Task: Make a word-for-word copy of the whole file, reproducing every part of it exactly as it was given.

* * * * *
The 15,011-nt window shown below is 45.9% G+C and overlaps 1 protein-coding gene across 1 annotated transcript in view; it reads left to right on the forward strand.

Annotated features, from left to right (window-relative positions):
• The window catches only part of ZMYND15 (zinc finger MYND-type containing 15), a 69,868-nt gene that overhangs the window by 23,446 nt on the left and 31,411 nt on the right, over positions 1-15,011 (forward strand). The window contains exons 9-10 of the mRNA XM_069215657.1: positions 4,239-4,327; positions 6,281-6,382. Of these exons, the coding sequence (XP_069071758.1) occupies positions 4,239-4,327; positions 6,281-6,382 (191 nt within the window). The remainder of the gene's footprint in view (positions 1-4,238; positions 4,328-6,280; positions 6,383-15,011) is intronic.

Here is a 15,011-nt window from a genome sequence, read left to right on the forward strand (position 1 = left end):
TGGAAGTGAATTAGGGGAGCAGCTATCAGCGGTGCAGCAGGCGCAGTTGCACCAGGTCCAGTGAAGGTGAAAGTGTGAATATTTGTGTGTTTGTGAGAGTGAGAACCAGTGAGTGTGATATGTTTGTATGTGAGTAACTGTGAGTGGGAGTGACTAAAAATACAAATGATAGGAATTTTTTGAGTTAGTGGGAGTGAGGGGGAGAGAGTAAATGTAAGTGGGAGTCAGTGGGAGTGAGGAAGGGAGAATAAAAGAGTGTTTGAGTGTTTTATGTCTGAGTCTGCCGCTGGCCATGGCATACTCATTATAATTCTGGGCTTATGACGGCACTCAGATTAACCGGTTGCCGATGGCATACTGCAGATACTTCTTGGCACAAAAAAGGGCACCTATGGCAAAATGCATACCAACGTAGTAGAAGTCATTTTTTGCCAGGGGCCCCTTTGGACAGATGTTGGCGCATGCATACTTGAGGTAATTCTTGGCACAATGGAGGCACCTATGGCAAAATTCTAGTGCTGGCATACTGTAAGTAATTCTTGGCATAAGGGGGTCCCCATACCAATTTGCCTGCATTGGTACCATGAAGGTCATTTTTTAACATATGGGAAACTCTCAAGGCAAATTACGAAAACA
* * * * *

The 15,011-nt window shown below is 45.9% G+C and overlaps 1 protein-coding gene across 1 annotated transcript in view; it reads left to right on the forward strand.

Annotated features, from left to right (window-relative positions):
• The window catches only part of ZMYND15 (zinc finger MYND-type containing 15), a 69,868-nt gene that overhangs the window by 23,446 nt on the left and 31,411 nt on the right, over positions 1-15,011 (forward strand). The window contains exons 9-10 of the mRNA XM_069215657.1: positions 4,239-4,327; positions 6,281-6,382. Of these exons, the coding sequence (XP_069071758.1) occupies positions 4,239-4,327; positions 6,281-6,382 (191 nt within the window). The remainder of the gene's footprint in view (positions 1-4,238; positions 4,328-6,280; positions 6,383-15,011) is intronic.

Here is a 15,011-nt window from a genome sequence, read left to right on the forward strand (position 1 = left end):
TGGAAGTGAATTAGGGGAGCAGCTATCAGCGGTGCAGCAGGCGCAGTTGCACCAGGTCCAGTGAAGGTGAAAGTGTGAATATTTGTGTGTTTGTGAGAGTGAGAACCAGTGAGTGTGATATGTTTGTATGTGAGTAACTGTGAGTGGGAGTGACTAAAAATACAAATGATAGGAATTTTTTGAGTTAGTGGGAGTGAGGGGGAGAGAGTAAATGTAAGTGGGAGTCAGTGGGAGTGAGGAAGGGAGAATAAAAGAGTGTTTGAGTGTTTTATGTCTGAGTCTGCCGCTGGCCATGGCATACTCATTATAATTCTGGGCTTATGACGGCACTCAGATTAACCGGTTGCCGATGGCATACTGCAGATACTTCTTGGCACAAAAAAGGGCACCTATGGCAAAATGCATACCAACGTAGTAGAAGTCATTTTTTGCCAGGGGCCCCTTTGGACAGATGTTGGCGCATGCATACTTGAGGTAATTCTTGGCACAATGGAGGCACCTATGGCAAAATTCTAGTGCTGGCATACTGTAAGTAATTCTTGGCATAAGGGGGTCCCCATACCAATTTGCCTGCATTGGTACCATGAAGGTCATTTTTTAACATATGGGAAACTCTCAAGGCAAATTACGAAAACA